A sleep mask. Just one of those free eye masks you’re given on a long haul flight really changed my life. By blocking out all of the light, you can get to sleep much easier as your brain is tricked into thinking it is night time. By sleeping at the “right” time (or so your brain thinks) you get a deeper, better quality sleep and wake up feeling much more refreshed. There are lots of tips out there to help you sleep better on night shift but getting a good sleep mask is a great start. And even if you don’t work nights, this can work for you too – especially if you are sensitive to light.



#8 Make Your Bedroom an Electrical-Free Zone

We all know we should be cutting down on screen time through the day, but did you know it could be causing you to have a bad night’s sleep? Two thirds of adults take their smartphones to bed and the little blue light coming from your phone or tablet could be causing your sleep to deteriorate. Research shows this light actually suppresses melatonin – the chemical we need for sleep.


So instead of relaxing while you’re laying in bed scrolling through Facebook, you are actually waking yourself up. Watching videos, reading the news and just chatting with your friends on social media all stimulates your brain. So at the time you’re supposed to be winding down your brain is actually working as hard as it does through the day. And receiving a stressful email from your boss could keep you awake and tossing and turning all night. Switch off at least an hour before bed and you will start to notice the effects that technology has on sleep.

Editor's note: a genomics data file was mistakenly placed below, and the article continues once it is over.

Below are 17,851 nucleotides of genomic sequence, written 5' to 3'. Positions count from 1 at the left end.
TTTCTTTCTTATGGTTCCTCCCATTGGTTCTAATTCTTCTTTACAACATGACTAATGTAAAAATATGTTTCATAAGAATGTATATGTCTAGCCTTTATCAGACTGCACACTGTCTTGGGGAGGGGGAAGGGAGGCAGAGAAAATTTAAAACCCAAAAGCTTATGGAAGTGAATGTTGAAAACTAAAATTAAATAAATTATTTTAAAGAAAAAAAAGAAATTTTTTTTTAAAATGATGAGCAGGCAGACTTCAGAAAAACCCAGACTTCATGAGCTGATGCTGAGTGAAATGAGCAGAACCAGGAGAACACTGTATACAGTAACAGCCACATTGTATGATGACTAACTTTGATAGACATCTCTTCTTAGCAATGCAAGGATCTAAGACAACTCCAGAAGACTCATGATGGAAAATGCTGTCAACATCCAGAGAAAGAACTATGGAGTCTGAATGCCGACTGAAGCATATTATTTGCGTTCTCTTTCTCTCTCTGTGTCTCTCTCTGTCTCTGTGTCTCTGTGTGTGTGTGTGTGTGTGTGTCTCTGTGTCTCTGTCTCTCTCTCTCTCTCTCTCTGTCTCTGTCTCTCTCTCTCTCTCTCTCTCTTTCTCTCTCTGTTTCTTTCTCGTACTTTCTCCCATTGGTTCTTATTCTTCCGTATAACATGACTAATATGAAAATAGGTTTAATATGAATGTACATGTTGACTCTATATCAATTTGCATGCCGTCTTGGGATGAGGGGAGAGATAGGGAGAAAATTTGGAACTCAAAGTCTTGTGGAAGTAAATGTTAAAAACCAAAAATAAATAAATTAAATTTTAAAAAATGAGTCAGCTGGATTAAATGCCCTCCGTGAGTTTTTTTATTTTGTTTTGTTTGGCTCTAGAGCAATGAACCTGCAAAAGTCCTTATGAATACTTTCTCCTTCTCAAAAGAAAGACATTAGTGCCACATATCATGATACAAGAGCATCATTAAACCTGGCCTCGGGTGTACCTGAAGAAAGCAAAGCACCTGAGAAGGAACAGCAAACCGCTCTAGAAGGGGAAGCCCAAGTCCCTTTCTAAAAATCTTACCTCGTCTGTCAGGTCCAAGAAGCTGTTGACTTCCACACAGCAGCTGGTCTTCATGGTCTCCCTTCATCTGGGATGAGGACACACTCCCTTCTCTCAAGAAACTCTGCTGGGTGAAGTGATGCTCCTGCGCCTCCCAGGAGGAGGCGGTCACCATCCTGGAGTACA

And definitely keep it on silent overnight. Using your bed as an extension of your office doesn’t make it seem like a place you want to go to sleep. If you associate your bed with work, is it any wonder you’ll find it hard to sleep?


#9 Cut Out the Caffeine


Coffee is great and, I don’t know about you, but I don’t think I’d get through the morning without it. However, drinking a cup of coffee too late in the day can keep you awake all night or leave you with disturbed sleep. Surprisingly, a study showed that even drinking caffeine 6 hours before bedtimereduced sleep.

It affects older people more as it takes them longer to get rid of the caffeine in their systems. Effects of caffeine can last for as long as 14 hours so if you’re finding it hard to sleep the try cutting it out altogether and see what happens to your sleep patterns. Three eight ounce cups of coffee is the “normal” amount but if you’re consuming this or fewer then it might be worth getting rid of the coffee altogether.


#10 Exercise During the Day


Did you know exercising near bedtime can actually wake you up, instead of tiring you out and making you sleep? Studies show that people who are active within two hours of their bedtime can suffer insomnia. This is because your body is releasing adrenaline and cortisol from the workout which acts as a mechanism to keep you awake.

While many people find exercise actually helps them sleep deeper, being at the gym a couple of hours before you want to go to sleep has the opposite effect. Post workout insomnia is real, so if you can squeeze your gym session in before going to work in the morning, or even grab a 30 minute session during your lunch hour, you will find your sleep will be greatly improved.


#11 Avoid Big Meals Late in the Day


Have you ever lain awake at night after a big meal feeling a little big sick and wishing you’d only had one helping of pie? Well eating late in the day can cause more than heartburn and an uncomfortable feeling – it could actually be keeping you awake!